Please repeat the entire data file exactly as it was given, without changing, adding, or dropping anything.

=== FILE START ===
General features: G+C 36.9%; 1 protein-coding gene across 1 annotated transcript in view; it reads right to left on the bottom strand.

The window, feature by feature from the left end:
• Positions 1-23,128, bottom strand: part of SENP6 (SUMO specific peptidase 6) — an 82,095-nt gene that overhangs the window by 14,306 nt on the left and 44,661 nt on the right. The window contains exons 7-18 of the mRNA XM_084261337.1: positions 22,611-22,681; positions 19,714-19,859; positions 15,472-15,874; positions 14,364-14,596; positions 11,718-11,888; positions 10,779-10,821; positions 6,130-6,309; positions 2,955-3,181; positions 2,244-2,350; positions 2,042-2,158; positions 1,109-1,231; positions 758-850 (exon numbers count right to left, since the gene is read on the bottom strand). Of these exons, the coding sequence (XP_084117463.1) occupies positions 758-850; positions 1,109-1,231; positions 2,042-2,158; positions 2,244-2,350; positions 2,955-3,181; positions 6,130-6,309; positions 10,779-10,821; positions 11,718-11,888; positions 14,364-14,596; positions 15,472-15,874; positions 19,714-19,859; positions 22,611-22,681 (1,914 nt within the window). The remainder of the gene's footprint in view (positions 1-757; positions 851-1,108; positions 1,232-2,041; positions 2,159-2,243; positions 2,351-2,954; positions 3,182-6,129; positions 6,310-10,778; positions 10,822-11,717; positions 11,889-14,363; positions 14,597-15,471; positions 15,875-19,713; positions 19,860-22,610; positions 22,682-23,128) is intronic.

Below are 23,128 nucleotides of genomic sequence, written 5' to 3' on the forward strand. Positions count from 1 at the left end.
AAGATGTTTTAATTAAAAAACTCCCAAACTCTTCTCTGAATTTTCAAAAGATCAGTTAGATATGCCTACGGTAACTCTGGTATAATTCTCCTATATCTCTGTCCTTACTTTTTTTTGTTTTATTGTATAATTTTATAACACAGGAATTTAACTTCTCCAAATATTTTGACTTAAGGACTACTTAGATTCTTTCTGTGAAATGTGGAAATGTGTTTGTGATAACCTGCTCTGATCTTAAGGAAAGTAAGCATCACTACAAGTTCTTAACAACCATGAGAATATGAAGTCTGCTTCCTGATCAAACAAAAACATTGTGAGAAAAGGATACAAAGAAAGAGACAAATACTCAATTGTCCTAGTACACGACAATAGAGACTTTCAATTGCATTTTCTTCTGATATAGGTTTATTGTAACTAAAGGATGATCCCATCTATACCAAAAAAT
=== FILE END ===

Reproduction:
General features: G+C 36.9%; 1 protein-coding gene across 1 annotated transcript in view; it reads right to left on the bottom strand.

The window, feature by feature from the left end:
• Positions 1-23,128, bottom strand: part of SENP6 (SUMO specific peptidase 6) — an 82,095-nt gene that overhangs the window by 14,306 nt on the left and 44,661 nt on the right. The window contains exons 7-18 of the mRNA XM_084261337.1: positions 22,611-22,681; positions 19,714-19,859; positions 15,472-15,874; positions 14,364-14,596; positions 11,718-11,888; positions 10,779-10,821; positions 6,130-6,309; positions 2,955-3,181; positions 2,244-2,350; positions 2,042-2,158; positions 1,109-1,231; positions 758-850 (exon numbers count right to left, since the gene is read on the bottom strand). Of these exons, the coding sequence (XP_084117463.1) occupies positions 758-850; positions 1,109-1,231; positions 2,042-2,158; positions 2,244-2,350; positions 2,955-3,181; positions 6,130-6,309; positions 10,779-10,821; positions 11,718-11,888; positions 14,364-14,596; positions 15,472-15,874; positions 19,714-19,859; positions 22,611-22,681 (1,914 nt within the window). The remainder of the gene's footprint in view (positions 1-757; positions 851-1,108; positions 1,232-2,041; positions 2,159-2,243; positions 2,351-2,954; positions 3,182-6,129; positions 6,310-10,778; positions 10,822-11,717; positions 11,889-14,363; positions 14,597-15,471; positions 15,875-19,713; positions 19,860-22,610; positions 22,682-23,128) is intronic.

Below are 23,128 nucleotides of genomic sequence, written 5' to 3' on the forward strand. Positions count from 1 at the left end.
AAGATGTTTTAATTAAAAAACTCCCAAACTCTTCTCTGAATTTTCAAAAGATCAGTTAGATATGCCTACGGTAACTCTGGTATAATTCTCCTATATCTCTGTCCTTACTTTTTTTTGTTTTATTGTATAATTTTATAACACAGGAATTTAACTTCTCCAAATATTTTGACTTAAGGACTACTTAGATTCTTTCTGTGAAATGTGGAAATGTGTTTGTGATAACCTGCTCTGATCTTAAGGAAAGTAAGCATCACTACAAGTTCTTAACAACCATGAGAATATGAAGTCTGCTTCCTGATCAAACAAAAACATTGTGAGAAAAGGATACAAAGAAAGAGACAAATACTCAATTGTCCTAGTACACGACAATAGAGACTTTCAATTGCATTTTCTTCTGATATAGGTTTATTGTAACTAAAGGATGATCCCATCTATACCAAAAAAT